3. If elected, what would you do to reduce the number of fatalities (28 in 2013) and serious injuries suffered by people walking and bicycling in San Jose?
Don Gagliardi: I have long been a proponent for making San Jose a more pedestrian and bicycle friendly city. For example, I was an active member of the former “Walk San Jose”, which advocated for such measure. We can do several things that will greatly improve the safety of pedestrians and bicyclists: We can complete the conversion of the one-way couplets (10th & 11th and Vine and Almaden streets) to two-way traffic. We can invest in and expand the NASCOP program, which helps control speeding in our neighborhoods. We can continue to build out the network of bicycle lanes and, where possible, make these lanes “protected” lanes with physical buffers. We can ensure that all new construction in the downtown, and in “urban villages” thoughout the city, be built consistent with 21st century urbanist design to promote greater pedestrian and bicycling activity. For example, we can approve projects without (or with greatly reduced) parking requirements, where appropriate. And we can scrap San Jose’s traditional traffic level-of-service policy that grades our streets not on their safety but on how quickly they usher cars along.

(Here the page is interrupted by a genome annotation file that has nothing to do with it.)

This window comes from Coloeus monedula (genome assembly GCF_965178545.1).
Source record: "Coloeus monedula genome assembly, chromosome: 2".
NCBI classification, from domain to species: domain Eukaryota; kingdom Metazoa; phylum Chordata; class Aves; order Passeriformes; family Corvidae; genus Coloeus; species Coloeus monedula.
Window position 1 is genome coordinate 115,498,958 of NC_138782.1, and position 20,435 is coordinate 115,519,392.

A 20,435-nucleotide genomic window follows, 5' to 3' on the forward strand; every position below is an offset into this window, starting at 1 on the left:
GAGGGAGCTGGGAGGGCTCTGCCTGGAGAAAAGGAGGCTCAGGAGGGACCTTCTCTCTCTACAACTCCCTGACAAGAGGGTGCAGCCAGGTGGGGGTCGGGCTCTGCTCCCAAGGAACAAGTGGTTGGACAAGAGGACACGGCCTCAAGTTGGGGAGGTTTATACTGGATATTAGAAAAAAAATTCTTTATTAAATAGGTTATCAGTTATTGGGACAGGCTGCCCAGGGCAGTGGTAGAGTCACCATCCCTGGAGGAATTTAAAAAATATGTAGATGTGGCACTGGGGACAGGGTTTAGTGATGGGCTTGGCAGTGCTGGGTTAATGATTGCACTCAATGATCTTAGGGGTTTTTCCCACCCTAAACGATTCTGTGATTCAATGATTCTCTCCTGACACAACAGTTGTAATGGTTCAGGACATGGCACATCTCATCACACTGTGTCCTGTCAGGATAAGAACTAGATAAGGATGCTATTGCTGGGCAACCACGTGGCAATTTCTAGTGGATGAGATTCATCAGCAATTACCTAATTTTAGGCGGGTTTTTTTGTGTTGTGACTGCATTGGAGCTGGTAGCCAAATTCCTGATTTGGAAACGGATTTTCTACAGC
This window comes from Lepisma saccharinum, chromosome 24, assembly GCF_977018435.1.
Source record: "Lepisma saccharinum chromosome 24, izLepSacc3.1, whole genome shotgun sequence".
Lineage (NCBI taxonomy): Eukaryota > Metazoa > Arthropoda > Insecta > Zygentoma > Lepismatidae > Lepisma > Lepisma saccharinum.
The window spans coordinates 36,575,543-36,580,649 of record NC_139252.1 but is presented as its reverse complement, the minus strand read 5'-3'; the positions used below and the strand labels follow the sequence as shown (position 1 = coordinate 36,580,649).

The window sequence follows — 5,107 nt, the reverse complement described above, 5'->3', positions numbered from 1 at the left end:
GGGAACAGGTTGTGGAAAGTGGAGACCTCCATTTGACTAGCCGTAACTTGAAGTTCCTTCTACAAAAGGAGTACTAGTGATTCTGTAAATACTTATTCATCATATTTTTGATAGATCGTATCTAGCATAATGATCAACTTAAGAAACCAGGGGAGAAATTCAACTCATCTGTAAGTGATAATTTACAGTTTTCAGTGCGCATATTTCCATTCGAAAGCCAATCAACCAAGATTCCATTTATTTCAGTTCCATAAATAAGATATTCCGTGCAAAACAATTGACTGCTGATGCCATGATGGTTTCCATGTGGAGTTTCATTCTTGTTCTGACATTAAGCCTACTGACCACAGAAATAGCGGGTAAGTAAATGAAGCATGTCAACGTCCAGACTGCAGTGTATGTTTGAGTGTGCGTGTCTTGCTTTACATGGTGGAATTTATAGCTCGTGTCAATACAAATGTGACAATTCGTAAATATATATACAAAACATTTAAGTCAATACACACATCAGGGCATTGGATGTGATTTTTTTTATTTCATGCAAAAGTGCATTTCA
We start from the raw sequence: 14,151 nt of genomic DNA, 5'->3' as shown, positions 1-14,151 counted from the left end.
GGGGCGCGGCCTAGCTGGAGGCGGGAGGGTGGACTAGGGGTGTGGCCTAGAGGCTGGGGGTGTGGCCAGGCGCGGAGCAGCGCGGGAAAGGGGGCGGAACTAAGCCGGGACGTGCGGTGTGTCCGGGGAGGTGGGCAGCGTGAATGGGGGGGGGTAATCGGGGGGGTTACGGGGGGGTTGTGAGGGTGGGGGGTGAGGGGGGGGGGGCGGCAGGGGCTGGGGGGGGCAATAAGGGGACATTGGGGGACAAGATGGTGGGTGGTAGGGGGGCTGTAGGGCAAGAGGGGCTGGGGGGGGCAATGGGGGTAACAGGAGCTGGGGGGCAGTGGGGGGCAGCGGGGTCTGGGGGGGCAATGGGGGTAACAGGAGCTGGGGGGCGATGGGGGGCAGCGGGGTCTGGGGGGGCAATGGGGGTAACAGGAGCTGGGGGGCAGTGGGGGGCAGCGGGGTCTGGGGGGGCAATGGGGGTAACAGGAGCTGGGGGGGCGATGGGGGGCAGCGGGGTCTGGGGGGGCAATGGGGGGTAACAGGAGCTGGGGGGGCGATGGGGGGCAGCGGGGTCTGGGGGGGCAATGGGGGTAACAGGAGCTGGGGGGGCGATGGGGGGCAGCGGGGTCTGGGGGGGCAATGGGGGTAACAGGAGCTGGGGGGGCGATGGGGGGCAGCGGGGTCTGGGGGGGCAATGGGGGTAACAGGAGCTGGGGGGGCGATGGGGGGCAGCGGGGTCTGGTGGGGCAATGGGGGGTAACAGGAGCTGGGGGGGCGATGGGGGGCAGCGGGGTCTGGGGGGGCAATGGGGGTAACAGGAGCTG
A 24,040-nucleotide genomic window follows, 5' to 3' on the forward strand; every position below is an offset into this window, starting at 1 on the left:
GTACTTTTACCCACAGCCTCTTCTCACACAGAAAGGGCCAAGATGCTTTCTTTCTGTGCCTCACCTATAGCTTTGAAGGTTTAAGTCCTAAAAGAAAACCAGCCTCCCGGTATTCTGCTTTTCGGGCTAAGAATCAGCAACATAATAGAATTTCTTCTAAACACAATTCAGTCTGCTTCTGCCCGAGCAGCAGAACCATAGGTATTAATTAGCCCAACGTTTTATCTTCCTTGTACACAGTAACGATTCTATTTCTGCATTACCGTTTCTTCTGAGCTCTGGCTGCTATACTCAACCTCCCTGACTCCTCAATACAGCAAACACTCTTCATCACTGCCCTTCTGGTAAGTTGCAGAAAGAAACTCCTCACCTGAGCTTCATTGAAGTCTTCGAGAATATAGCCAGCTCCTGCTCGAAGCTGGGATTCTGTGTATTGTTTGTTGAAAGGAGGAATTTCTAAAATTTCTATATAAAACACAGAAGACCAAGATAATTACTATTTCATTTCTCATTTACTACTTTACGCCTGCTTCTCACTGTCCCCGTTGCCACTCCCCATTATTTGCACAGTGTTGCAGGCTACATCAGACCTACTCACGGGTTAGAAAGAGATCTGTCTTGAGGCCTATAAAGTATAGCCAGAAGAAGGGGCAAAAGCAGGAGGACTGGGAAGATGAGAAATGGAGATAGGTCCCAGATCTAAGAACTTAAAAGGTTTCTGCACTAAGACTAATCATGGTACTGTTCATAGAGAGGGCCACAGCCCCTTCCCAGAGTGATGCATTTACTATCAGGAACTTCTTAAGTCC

Kathy Sutherland: I think that we need to have different strategies to address bicycle and pedestrian safety for the different areas of San Jose. What works best in the Downtown core and District 3 might not be the right answer for Almaden, north San Jose, or Evergreen. District 3 is the most walkable/bikeable and least car dependent district in San Jose. We must make sure that pedestrians and cyclists are integrated into any traffic plan. To continue to build upon this transportation mode shift, we must make sure that we are creating pathways that are convenient and safe. We should also promote a citywide public information campaign that reminds drivers, pedestrians, and cyclists that we all share our streets, sidewalks, and trails. As the councilmember representing the area of San Jose where residents already embrace walkable and bikeable communities this will be a priority. I value the work already being done within this community and would welcome suggestions and information to further my understanding about what is being done in other cities throughout the world. There is much to be learned from others.